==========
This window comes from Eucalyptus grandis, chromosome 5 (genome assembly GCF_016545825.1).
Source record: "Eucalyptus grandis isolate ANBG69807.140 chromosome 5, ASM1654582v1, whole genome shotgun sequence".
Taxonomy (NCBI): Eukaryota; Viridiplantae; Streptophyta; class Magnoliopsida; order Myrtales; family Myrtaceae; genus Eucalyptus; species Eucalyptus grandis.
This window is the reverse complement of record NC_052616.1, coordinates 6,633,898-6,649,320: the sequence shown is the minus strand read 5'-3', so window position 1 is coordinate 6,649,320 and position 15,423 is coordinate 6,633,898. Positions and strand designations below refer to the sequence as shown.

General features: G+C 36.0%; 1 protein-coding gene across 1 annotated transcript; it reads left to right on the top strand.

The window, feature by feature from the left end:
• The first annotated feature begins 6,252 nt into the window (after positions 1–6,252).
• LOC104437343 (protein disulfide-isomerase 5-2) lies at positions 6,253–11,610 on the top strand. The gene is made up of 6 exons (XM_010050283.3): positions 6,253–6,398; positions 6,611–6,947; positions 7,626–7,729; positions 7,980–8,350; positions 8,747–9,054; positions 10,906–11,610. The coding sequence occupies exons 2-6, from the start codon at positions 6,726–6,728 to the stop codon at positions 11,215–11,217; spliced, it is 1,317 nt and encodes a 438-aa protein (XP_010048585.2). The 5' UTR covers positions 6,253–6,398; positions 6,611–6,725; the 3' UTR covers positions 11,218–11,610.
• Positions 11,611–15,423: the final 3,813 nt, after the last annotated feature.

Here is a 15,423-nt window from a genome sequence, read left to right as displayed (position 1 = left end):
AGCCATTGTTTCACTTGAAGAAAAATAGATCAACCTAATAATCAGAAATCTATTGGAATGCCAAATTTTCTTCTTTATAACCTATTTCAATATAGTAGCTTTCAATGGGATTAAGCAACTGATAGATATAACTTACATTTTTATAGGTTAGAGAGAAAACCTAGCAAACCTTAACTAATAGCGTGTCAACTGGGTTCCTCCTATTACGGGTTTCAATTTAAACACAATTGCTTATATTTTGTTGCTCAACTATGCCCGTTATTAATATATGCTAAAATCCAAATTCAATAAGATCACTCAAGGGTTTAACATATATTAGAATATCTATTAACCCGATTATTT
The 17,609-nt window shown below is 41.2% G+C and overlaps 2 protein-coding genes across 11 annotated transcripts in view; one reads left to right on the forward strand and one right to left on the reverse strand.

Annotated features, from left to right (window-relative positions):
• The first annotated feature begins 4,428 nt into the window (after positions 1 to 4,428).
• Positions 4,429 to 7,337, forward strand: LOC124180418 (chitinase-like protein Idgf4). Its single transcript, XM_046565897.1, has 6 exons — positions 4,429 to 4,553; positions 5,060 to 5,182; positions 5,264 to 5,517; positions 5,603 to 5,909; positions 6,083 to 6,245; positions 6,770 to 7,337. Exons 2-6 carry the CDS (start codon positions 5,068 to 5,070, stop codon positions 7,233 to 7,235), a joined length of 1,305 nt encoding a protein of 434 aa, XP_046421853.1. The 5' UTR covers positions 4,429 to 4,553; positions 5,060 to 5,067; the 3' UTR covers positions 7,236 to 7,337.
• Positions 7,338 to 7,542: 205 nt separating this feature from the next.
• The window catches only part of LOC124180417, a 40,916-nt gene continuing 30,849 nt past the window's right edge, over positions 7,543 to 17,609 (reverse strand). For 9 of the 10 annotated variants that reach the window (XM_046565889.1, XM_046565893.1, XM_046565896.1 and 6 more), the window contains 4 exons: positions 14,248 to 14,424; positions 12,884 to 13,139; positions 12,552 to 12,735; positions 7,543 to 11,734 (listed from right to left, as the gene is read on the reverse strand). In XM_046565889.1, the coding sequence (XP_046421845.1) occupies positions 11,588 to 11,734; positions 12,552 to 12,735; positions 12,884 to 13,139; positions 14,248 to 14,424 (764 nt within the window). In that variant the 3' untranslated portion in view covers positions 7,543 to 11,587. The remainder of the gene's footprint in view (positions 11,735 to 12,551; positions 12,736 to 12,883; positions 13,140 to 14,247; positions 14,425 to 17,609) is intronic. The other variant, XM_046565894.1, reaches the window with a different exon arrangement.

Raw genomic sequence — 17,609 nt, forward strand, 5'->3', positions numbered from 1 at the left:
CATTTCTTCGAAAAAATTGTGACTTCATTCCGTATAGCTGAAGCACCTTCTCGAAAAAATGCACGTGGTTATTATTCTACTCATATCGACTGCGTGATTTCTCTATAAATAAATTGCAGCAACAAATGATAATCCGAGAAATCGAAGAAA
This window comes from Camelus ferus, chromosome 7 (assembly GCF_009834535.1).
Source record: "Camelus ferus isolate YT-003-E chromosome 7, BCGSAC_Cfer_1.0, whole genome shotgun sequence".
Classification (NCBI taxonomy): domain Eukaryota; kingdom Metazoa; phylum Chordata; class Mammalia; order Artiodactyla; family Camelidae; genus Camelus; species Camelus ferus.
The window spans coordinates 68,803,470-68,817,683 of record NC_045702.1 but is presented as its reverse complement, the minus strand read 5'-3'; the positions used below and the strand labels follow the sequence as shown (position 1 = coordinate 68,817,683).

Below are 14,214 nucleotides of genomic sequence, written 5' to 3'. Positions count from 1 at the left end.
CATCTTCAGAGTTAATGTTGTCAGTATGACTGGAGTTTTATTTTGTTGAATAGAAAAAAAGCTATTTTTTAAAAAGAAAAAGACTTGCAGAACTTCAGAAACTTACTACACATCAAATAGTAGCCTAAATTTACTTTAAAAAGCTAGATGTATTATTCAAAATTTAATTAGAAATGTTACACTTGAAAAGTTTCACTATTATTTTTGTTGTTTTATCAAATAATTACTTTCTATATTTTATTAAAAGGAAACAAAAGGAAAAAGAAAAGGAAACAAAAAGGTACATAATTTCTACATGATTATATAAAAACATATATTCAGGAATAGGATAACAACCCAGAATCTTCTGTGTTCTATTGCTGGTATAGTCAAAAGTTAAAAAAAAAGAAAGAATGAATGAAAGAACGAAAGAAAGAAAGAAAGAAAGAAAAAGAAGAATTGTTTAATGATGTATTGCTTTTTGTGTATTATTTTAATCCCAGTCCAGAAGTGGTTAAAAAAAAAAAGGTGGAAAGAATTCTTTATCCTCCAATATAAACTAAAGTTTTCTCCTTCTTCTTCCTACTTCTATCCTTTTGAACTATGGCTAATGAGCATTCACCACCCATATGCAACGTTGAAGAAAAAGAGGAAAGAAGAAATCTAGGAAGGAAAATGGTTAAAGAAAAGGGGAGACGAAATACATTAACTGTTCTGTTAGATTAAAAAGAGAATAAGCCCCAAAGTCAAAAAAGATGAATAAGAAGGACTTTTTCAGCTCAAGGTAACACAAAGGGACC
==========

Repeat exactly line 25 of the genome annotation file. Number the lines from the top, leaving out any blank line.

CATCTTCAGAGTTAATGTTGTCAGTATGACTGGAGTTTTATTTTGTTGAATAGAAAAAAAGCTATTTTTTAAAAAGAAAAAGACTTGCAGAACTTCAGAAACTTACTACACATCAAATAGTAGCCTAAATTTACTTTAAAAAGCTAGATGTATTATTCAAAATTTAATTAGAAATGTTACACTTGAAAAGTTTCACTATTATTTTTGTTGTTTTATCAAATAATTACTTTCTATATTTTATTAAAAGGAAACAAAAGGAAAAAGAAAAGGAAACAAAAAGGTACATAATTTCTACATGATTATATAAAAACATATATTCAGGAATAGGATAACAACCCAGAATCTTCTGTGTTCTATTGCTGGTATAGTCAAAAGTTAAAAAAAAAGAAAGAATGAATGAAAGAACGAAAGAAAGAAAGAAAGAAAGAAAAAGAAGAATTGTTTAATGATGTATTGCTTTTTGTGTATTATTTTAATCCCAGTCCAGAAGTGGTTAAAAAAAAAAAGGTGGAAAGAATTCTTTATCCTCCAATATAAACTAAAGTTTTCTCCTTCTTCTTCCTACTTCTATCCTTTTGAACTATGGCTAATGAGCATTCACCACCCATATGCAACGTTGAAGAAAAAGAGGAAAGAAGAAATCTAGGAAGGAAAATGGTTAAAGAAAAGGGGAGACGAAATACATTAACTGTTCTGTTAGATTAAAAAGAGAATAAGCCCCAAAGTCAAAAAAGATGAATAAGAAGGACTTTTTCAGCTCAAGGTAACACAAAGGGACC